'I felt too old to work,' says woman now back in employment

image captionSara Roy had been a full-time carer, but her confidence "took a knock" when she tried to get back into paid work

After 10 years caring full-time for her mother, Sara Roy faced a crisis of confidence as she applied for jobs.

She felt "too old" and "out of touch".

The Welsh Government wants to help more people like her, and has pledged to cut the rate of people out of paid work to the same as the UK average in 10 years.

Its new employability plan will provide extra support for "economically inactive" people, including the long-term sick and those with caring responsibilities.

After her mother died, 49-year-old Ms Roy began to apply for jobs, but "took a knock" when her applications for paid work went unanswered.

"After being out of work for a whole decade I felt like I was completely out of touch with the skills I needed to do the clerical work I did previously," she said.

She did a digital skills course, received help with her CV and did a two-month placement with KWT Accounting in Deeside as an accounts assistant.

The firm has now taken her on permanently as office manager.

"Just take whatever help is on offer," she advised others in a similar situation.

"People don't like [unpaid work] placements, but the boost to your confidence is invaluable...It all helps."

image source, PA

The latest unemployment figures in Wales showed a rise to five per cent, above the UK average of 4.4%, with around 23.4% of working-age Welsh adults economically inactive - neither employed nor available for work - compared with 21.3% for the UK as a whole.

There are also significant regional variations within Wales, with the industrial heartlands of south Wales particularly affected.

The Welsh Government hopes others will follow in Ms Roy's footsteps.

Its new employability plan will replace a variety of projects with a single programme, working with employers and colleges to help support people returning to work.

It wants to boost the number of disabled people in work and also reduce the number of "NEETs" - people who are not in education, employment or training.

The programme also aims to support employers while emphasising their responsibility to improve the skills of their own workers.

image captionEluned Morgan AM said tackling the issue will "require a great deal of effort"

The Minister for Welsh Language and Lifelong Learning Eluned Morgan said: "Wales has a relatively low level of unemployment, but levels of economic inactivity have remained stubbornly high, despite considerable efforts in this area.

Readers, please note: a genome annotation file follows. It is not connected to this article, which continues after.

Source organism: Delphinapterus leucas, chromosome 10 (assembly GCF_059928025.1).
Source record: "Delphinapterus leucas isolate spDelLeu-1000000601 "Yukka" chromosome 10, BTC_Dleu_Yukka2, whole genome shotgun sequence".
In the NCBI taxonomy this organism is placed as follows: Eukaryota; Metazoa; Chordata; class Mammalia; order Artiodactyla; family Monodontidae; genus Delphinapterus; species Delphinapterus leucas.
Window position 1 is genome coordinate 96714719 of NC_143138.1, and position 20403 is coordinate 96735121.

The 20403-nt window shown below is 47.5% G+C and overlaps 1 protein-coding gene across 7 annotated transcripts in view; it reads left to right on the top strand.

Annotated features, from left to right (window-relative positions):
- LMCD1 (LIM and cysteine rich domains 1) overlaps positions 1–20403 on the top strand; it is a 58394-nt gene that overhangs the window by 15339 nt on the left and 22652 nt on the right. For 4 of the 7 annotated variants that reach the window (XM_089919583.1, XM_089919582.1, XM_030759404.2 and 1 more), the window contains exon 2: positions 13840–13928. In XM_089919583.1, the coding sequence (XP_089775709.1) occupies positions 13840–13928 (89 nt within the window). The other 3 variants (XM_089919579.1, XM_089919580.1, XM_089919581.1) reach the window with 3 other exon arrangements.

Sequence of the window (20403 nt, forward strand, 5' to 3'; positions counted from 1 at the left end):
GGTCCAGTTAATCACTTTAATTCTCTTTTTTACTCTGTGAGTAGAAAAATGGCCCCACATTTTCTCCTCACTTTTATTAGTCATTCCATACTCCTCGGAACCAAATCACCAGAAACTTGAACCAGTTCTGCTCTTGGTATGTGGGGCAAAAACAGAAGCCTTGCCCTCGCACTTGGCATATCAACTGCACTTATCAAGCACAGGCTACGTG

"The stronger the skills base we have, the more chance we have of attracting new businesses and growing existing ones to increase job opportunities and improve prosperity."

She said the ageing population, the development of technology and uncertainty around Brexit will disrupt the labour market and economy.

"This employability plan sets out how we intend to face these challenges.

"It will require a great deal of effort from local authorities, further education and private training providers, the third sector, employers and of course individuals."

David Hagendyk, director of Learning and Work Institute Cymru, welcomed the Welsh Government's new approach, saying the Welsh economy had been held back for decades by chronically high levels of economic inactivity and a poor skills base.

"However, to make the plan work there will need to be new investment in part-time learning opportunities for adults, particularly in further education where there have been severe cuts in recent years," he said.

Analysis: Brian Meechan, BBC Wales business correspondent

One of the most significant aspects of this plan is that it has clear targets to bring unemployment and economic inactivity in Wales down to the UK average over 10 years.

The Welsh Government has been criticised in the past for not providing targets that can be measured and used to assess the success of policies.

This plan is pretty comprehensive and covers some of the big challenges ahead in preparing Wales for the future world of work.

As always with these broad plans, the key to success will be in the detailed implementation of the various proposals.

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